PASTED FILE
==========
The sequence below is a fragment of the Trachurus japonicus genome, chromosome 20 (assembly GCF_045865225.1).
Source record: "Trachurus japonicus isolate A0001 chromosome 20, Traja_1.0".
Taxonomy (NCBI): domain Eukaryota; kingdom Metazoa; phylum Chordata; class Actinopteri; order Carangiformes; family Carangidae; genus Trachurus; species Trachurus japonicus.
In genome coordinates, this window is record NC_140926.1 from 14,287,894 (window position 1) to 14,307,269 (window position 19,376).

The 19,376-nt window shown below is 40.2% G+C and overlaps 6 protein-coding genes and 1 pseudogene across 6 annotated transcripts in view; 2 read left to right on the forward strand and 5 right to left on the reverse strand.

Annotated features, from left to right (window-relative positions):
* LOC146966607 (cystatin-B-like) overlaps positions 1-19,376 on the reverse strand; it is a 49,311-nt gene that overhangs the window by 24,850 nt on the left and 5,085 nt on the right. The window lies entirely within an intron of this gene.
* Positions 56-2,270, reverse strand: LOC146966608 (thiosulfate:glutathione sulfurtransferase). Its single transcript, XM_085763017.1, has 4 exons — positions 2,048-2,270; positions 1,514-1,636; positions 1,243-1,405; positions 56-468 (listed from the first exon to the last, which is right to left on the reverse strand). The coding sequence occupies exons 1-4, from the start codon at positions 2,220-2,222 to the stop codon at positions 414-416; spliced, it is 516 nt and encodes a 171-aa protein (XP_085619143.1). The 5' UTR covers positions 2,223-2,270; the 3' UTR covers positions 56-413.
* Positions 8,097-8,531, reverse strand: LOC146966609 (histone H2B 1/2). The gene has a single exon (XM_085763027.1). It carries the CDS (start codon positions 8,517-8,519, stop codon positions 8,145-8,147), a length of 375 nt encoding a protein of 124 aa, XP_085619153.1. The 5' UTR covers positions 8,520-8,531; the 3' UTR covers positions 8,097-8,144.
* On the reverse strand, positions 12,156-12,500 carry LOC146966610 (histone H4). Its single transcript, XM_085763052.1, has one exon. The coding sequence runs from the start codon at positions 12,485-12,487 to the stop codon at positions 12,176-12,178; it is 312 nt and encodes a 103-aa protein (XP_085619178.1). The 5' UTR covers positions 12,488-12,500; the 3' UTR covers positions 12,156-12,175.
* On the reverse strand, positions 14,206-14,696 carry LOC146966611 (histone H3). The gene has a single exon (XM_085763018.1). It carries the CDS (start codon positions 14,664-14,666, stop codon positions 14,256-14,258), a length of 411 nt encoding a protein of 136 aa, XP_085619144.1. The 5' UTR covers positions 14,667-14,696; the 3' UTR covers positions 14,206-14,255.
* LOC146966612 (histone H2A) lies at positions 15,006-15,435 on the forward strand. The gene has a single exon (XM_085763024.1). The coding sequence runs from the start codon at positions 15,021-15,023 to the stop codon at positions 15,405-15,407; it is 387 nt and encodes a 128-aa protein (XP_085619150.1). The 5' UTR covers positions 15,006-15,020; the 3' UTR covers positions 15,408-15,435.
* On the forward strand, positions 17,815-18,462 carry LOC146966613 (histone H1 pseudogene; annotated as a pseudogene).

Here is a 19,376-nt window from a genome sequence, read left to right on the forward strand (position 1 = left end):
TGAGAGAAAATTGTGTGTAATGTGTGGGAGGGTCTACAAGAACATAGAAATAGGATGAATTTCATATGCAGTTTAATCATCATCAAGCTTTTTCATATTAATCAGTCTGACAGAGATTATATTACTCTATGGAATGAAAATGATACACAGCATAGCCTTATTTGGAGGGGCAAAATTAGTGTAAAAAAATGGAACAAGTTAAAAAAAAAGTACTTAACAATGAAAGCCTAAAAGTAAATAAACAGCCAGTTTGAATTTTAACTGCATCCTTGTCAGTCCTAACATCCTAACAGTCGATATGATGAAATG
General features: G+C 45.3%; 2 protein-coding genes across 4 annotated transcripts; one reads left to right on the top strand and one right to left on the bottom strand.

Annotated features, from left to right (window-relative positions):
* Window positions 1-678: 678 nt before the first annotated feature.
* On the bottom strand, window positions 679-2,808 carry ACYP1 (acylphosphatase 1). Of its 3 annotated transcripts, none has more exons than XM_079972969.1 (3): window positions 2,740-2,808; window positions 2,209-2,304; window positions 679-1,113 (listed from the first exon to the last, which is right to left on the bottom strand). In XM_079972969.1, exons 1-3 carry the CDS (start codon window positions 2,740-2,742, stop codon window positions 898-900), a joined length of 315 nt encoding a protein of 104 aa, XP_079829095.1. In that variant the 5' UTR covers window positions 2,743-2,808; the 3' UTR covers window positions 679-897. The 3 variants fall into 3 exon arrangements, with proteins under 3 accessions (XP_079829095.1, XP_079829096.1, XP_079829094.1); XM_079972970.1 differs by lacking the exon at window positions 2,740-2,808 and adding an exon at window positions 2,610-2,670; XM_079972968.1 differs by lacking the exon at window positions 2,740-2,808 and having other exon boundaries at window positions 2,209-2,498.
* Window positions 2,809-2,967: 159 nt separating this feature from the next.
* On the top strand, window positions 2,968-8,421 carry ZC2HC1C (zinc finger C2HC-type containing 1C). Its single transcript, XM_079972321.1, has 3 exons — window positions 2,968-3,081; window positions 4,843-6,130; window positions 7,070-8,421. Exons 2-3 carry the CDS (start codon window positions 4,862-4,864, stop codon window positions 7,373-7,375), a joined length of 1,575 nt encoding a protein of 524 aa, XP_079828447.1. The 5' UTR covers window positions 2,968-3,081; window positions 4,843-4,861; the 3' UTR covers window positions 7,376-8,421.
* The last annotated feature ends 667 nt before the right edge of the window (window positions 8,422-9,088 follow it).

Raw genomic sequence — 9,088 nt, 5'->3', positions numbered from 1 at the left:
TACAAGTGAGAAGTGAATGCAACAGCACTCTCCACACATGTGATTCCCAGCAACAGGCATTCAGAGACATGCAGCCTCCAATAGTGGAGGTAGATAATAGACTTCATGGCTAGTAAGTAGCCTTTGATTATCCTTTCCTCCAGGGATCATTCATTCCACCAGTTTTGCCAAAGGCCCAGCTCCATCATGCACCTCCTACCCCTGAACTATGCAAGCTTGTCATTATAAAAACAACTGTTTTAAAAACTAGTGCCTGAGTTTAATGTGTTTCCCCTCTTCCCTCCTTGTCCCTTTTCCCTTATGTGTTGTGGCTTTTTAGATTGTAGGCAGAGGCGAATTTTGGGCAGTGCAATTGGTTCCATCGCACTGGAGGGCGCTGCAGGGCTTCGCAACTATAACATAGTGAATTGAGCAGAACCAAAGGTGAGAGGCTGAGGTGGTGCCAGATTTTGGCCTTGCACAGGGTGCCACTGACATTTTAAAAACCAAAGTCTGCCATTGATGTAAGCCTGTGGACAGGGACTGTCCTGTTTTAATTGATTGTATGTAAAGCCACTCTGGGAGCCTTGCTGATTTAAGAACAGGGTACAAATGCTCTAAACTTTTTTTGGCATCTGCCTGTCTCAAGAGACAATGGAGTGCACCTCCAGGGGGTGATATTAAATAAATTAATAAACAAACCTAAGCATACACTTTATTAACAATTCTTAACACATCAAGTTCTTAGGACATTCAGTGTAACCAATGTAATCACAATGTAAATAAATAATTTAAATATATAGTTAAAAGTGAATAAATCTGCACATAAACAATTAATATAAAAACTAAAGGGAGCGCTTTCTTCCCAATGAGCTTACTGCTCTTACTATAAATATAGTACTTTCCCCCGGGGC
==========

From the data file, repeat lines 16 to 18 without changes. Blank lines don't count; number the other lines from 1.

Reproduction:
General features: G+C 45.3%; 2 protein-coding genes across 4 annotated transcripts; one reads left to right on the top strand and one right to left on the bottom strand.

Annotated features, from left to right (window-relative positions):
* Window positions 1-678: 678 nt before the first annotated feature.